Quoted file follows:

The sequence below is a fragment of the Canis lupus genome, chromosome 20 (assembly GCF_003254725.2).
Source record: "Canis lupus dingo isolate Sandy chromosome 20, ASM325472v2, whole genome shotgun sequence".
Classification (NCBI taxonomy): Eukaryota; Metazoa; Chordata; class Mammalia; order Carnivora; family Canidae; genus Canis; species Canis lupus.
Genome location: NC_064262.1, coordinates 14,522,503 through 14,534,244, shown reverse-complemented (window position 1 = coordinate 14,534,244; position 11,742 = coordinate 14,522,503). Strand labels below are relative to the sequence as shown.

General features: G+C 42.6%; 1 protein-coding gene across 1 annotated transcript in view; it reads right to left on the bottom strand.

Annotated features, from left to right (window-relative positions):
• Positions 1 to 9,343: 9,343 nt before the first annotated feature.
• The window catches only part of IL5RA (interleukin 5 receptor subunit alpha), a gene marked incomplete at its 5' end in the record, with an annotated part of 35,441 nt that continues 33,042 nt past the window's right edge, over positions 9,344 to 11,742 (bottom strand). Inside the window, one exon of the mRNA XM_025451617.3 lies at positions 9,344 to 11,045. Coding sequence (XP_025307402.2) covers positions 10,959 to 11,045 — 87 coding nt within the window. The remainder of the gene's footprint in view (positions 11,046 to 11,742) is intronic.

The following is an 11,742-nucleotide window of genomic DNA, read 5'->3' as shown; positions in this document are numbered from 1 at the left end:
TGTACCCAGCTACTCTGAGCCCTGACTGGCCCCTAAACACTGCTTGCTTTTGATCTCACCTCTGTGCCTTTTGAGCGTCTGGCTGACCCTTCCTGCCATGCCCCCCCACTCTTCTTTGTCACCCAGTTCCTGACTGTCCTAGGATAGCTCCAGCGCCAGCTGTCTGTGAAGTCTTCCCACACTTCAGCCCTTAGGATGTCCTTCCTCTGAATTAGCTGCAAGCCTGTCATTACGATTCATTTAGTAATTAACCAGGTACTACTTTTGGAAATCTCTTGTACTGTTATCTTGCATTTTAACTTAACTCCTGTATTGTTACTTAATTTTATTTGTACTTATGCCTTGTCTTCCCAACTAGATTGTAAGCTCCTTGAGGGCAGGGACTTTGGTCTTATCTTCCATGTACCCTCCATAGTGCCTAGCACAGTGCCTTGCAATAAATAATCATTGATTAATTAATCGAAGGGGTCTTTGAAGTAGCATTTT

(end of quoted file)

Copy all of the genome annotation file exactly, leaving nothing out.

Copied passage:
The sequence below is a fragment of the Canis lupus genome, chromosome 20 (assembly GCF_003254725.2).
Source record: "Canis lupus dingo isolate Sandy chromosome 20, ASM325472v2, whole genome shotgun sequence".
Classification (NCBI taxonomy): Eukaryota; Metazoa; Chordata; class Mammalia; order Carnivora; family Canidae; genus Canis; species Canis lupus.
Genome location: NC_064262.1, coordinates 14,522,503 through 14,534,244, shown reverse-complemented (window position 1 = coordinate 14,534,244; position 11,742 = coordinate 14,522,503). Strand labels below are relative to the sequence as shown.

General features: G+C 42.6%; 1 protein-coding gene across 1 annotated transcript in view; it reads right to left on the bottom strand.

Annotated features, from left to right (window-relative positions):
• Positions 1 to 9,343: 9,343 nt before the first annotated feature.
• The window catches only part of IL5RA (interleukin 5 receptor subunit alpha), a gene marked incomplete at its 5' end in the record, with an annotated part of 35,441 nt that continues 33,042 nt past the window's right edge, over positions 9,344 to 11,742 (bottom strand). Inside the window, one exon of the mRNA XM_025451617.3 lies at positions 9,344 to 11,045. Coding sequence (XP_025307402.2) covers positions 10,959 to 11,045 — 87 coding nt within the window. The remainder of the gene's footprint in view (positions 11,046 to 11,742) is intronic.

The following is an 11,742-nucleotide window of genomic DNA, read 5'->3' as shown; positions in this document are numbered from 1 at the left end:
TGTACCCAGCTACTCTGAGCCCTGACTGGCCCCTAAACACTGCTTGCTTTTGATCTCACCTCTGTGCCTTTTGAGCGTCTGGCTGACCCTTCCTGCCATGCCCCCCCACTCTTCTTTGTCACCCAGTTCCTGACTGTCCTAGGATAGCTCCAGCGCCAGCTGTCTGTGAAGTCTTCCCACACTTCAGCCCTTAGGATGTCCTTCCTCTGAATTAGCTGCAAGCCTGTCATTACGATTCATTTAGTAATTAACCAGGTACTACTTTTGGAAATCTCTTGTACTGTTATCTTGCATTTTAACTTAACTCCTGTATTGTTACTTAATTTTATTTGTACTTATGCCTTGTCTTCCCAACTAGATTGTAAGCTCCTTGAGGGCAGGGACTTTGGTCTTATCTTCCATGTACCCTCCATAGTGCCTAGCACAGTGCCTTGCAATAAATAATCATTGATTAATTAATCGAAGGGGTCTTTGAAGTAGCATTTT